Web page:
And yet there is more. While we are new and free even now, we have not yet begun to partake in the fullness of a glorified humanity. If death no longer has dominion over the risen Christ then by virtue of our baptisms (our union with the great sacrifice for sin and death) we too will enjoy an existence no longer darkened by loss. Last year I heard a poignant line on a television program. The aged main character looked at his son and said, ‘My whole life is just watching the things I love get taken away from me.’ Might as well be a quote from Ecclesiastes. I look around this room today, and I know we all bear the undeniable marks of loss: fathers and mothers, husbands and children, brothers and friends—the longer we live the larger the choir of our lost becomes, singing to us in the rhymes and melodies of our past, reminding us of the people we once were and never can be again. Against this terrible noise, the sound of loss multiplied by the broken hearts of every man and woman who has ever lived, it is against this crushing wall of mournful sound that St. Paul defiantly declares the truth by which all that grief and pain is finally harmonized into the righteousness and beauty creation has always been destined to reveal. He writes, “…Christ being raised from the dead dieth no more; death hath no more dominion over him” (Romans 6:9).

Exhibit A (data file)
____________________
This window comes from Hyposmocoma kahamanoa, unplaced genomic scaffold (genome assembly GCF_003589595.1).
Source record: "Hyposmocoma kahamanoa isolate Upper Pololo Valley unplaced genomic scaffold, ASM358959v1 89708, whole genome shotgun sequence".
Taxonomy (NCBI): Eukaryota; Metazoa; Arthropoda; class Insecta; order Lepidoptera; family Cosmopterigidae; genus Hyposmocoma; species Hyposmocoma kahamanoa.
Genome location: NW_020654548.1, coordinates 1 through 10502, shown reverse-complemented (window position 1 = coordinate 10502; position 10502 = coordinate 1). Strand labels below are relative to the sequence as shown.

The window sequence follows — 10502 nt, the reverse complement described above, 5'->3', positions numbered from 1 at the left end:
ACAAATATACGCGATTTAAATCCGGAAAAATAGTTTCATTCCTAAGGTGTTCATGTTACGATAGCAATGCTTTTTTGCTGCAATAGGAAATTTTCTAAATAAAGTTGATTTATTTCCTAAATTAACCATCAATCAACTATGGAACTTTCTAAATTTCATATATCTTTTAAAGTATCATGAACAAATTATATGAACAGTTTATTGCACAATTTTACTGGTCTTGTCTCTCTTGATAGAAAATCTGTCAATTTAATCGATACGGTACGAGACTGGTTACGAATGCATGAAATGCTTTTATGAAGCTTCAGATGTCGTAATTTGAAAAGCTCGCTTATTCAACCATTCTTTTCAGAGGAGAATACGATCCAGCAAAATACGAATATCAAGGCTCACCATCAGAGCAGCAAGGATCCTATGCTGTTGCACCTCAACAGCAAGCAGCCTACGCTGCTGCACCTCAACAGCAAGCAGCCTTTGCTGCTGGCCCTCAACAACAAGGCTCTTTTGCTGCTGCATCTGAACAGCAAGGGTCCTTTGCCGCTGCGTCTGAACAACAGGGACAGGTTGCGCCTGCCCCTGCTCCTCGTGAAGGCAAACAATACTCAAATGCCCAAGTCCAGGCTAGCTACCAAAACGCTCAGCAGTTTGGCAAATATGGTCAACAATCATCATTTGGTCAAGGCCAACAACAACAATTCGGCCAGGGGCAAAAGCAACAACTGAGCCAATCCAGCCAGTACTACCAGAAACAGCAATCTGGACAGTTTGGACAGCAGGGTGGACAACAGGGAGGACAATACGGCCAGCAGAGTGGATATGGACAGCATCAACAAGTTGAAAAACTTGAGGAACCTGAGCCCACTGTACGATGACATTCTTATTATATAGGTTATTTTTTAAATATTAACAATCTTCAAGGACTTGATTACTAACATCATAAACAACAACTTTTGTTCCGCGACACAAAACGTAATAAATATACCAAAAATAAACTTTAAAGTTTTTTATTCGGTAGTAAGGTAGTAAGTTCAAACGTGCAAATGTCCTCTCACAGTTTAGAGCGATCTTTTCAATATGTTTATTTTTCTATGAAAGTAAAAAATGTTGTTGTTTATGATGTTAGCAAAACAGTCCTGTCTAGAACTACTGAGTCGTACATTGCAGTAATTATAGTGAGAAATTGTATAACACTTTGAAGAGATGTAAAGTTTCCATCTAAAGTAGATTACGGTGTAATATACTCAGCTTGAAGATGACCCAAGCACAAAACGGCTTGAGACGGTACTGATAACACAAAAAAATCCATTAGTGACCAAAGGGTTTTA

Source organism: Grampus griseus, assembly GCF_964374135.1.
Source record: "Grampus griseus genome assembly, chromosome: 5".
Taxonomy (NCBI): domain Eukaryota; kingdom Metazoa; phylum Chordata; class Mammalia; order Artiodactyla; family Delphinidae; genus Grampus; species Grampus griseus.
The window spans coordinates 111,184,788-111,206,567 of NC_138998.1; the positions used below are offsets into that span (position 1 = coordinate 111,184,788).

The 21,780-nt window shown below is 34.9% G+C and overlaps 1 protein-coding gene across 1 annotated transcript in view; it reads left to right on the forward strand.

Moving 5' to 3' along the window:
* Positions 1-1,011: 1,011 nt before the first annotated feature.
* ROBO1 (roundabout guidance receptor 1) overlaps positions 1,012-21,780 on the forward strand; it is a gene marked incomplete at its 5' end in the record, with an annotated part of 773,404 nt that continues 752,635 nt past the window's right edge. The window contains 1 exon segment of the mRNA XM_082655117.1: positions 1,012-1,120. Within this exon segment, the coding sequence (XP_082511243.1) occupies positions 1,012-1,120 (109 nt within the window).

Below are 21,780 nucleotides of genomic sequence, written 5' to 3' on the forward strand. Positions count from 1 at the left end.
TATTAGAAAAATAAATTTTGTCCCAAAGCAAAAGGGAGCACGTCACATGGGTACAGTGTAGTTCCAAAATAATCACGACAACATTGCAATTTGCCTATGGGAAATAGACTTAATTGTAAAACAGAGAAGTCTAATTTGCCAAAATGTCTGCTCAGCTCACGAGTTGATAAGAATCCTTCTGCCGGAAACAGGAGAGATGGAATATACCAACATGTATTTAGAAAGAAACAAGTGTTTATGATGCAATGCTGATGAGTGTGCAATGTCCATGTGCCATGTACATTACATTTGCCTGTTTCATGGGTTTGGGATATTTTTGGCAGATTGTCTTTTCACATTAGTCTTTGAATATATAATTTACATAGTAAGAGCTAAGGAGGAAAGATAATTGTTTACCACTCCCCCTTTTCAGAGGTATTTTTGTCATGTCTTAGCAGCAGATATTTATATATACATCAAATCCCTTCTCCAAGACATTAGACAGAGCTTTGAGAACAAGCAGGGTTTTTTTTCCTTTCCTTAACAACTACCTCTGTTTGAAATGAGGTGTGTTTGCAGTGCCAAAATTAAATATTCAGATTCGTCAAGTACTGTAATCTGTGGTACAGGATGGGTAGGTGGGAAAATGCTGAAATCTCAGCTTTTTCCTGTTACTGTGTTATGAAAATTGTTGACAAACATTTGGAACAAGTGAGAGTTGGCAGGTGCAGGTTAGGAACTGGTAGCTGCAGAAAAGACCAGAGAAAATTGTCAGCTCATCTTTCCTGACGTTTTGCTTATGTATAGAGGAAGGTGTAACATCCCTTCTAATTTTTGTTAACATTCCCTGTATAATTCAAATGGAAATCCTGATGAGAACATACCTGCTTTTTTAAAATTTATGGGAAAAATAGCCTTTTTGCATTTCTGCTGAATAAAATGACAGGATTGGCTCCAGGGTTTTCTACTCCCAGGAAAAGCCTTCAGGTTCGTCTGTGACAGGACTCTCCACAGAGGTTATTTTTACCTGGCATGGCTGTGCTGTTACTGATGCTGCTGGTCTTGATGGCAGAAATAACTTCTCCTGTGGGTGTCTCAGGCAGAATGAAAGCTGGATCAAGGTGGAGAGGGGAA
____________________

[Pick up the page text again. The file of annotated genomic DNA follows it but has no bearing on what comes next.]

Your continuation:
The reign of death is broken, and so allowing the terror of our mortality to own and control us is as foolish as being afraid of the boogeyman or a werewolf or any other childhood fear slain by revelation and reason. To serve evil because we fear we must do everything we can to hold on to the fleeting pleasures of this short life is to be consumed by the superstitious insanity which leads men to murder their own children, to ignore the suffering of the afflicted, to debase ourselves with disordered sexuality, to yield over our strength and beauty and talents to serve the broken and dumb gods of a dying world. God forbid.
Instead, we must live as St. Paul commands us, “…yield yourselves unto God, as those that are alive from the dead, and your members as instruments of righteousness unto God” (Romans 6:13). We are to live today and tomorrow and the next day and the next not as scrounging animals protecting what is ours, not as gluttonous beasts moving from satisfied desire to satisfied desire, but rather as fully realized men and women whose immortality defines them. What experience am I afraid to miss if I have all of eternity to love God and enjoy His new creation forever? What sacrifice can I not make for God and my neighbor if eternity has been gifted to me by the Lord of forever? The answer, of course, is nothing.
And so, we can kneel before the throne of our king, and we can hear with trusting hearts His order to take up our cross and die; we can hear that fearful order and march off to battle the kingdoms of sin and death, knowing we have nothing to lose because we have already been given everything.